What if you DO consent – in fact, you seek out the partner – but you have dementia. Are you still consenting? That is the core issue here. There are no good tools to assess one’s ability or legal cognitive capacity to consent. People with serious mental illness, to the point where they have legal guardians to make all of their health and financial decisions, still retain the right to get married and have sex. Older adults with dementia (who have previously had normal sex lives) need to be PROTECTED (according to regulators) from what others would easily otherwise determine to be consensual relations.

This leads to all sorts of grey areas (fifty maybe? – sorry, I couldn’t resist the connection).

A – if two people with dementia kiss, is that assault? And who committed the assault?
B – if one person has dementia and the other doesn’t, and they are married, why isn’t that marital rape (by state definitions – and no, I don’t believe in “implied marital consent”)?
C – if one person has dementia and has forgotten the spouse, and resists the spouse, shouldn’t THAT be an issue to address?
D – what if the residents (one or both with dementia) are so distressed about our preventing the relationship that they have agitation, crying or anxiety as a result? Should we put them on medications to treat these new symptoms?

There are many more issues, and in good facilities these are debated and staffs are trained how to respond with compassion and fair consideration. What do you think? Do you think health care professionals should be determining (along with your adult children or other “decision makers”) whether or not you develop intimate relationships if you get dementia? At what point should others be involved? What are some ways that facilities can protect people from abuse/exploitation but allow people to express their normal human instincts? Let us know what you think (with decency and taste please…).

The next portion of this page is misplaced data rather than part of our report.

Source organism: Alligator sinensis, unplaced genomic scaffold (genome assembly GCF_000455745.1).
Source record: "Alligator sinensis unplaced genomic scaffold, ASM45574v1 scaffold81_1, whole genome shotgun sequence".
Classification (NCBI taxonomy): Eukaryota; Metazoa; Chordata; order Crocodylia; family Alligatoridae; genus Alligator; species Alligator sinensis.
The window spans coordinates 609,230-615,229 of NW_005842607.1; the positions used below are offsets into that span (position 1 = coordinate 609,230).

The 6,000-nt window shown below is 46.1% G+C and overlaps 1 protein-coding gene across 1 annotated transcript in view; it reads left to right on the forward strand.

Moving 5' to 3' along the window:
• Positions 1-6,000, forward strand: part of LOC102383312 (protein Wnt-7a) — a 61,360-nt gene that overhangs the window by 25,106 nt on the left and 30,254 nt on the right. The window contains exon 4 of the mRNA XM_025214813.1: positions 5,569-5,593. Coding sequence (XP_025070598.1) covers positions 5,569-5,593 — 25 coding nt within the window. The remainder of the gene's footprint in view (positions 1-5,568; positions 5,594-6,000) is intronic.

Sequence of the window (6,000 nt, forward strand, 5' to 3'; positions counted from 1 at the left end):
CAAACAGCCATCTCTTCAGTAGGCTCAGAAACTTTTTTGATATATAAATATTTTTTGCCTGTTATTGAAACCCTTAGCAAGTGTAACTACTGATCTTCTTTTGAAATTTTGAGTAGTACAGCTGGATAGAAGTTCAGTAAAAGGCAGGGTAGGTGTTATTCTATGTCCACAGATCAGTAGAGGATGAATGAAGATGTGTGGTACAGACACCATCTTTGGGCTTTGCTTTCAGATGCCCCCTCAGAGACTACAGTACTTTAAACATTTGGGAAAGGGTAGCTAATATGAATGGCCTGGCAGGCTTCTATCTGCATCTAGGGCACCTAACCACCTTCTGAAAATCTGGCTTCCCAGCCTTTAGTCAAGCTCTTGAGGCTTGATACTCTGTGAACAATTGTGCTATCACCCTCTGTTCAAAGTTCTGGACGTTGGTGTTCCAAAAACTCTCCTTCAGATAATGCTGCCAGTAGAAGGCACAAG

Caregiver Corner: Dental Care

Pamela Atwood, MA, CDP, Director of Dementia Care Services, Hebrew Health Care 

4 Reasons Dental is Linked to Health 

One of the most challenging aspects of caring for older adults is oral care. Recently, one of our caregivers asked, “Does she still need to brush her teeth now that she’s in the end stage?” I asked our geriatric-dentistry expert, Dr. Ruth Goldblatt, for her ideas. She confirmed that oral health remains a top priority throughout life, for a number of reasons:

No. 1: Oral pain can decrease food intake;

No. 2: Poor oral hygiene affects the self-esteem of the patient;

No. 3: Poor oral care/hygiene is uncomfortable for friends/family/caregivers and may result in social isolation; and most importantly,

No. 4: Poor oral health can lead to serious infection, including pneumonia.

Top 3 Tips to Maintain Oral Health 

No. 1: Get baseline dental data and X-Rays for the patient.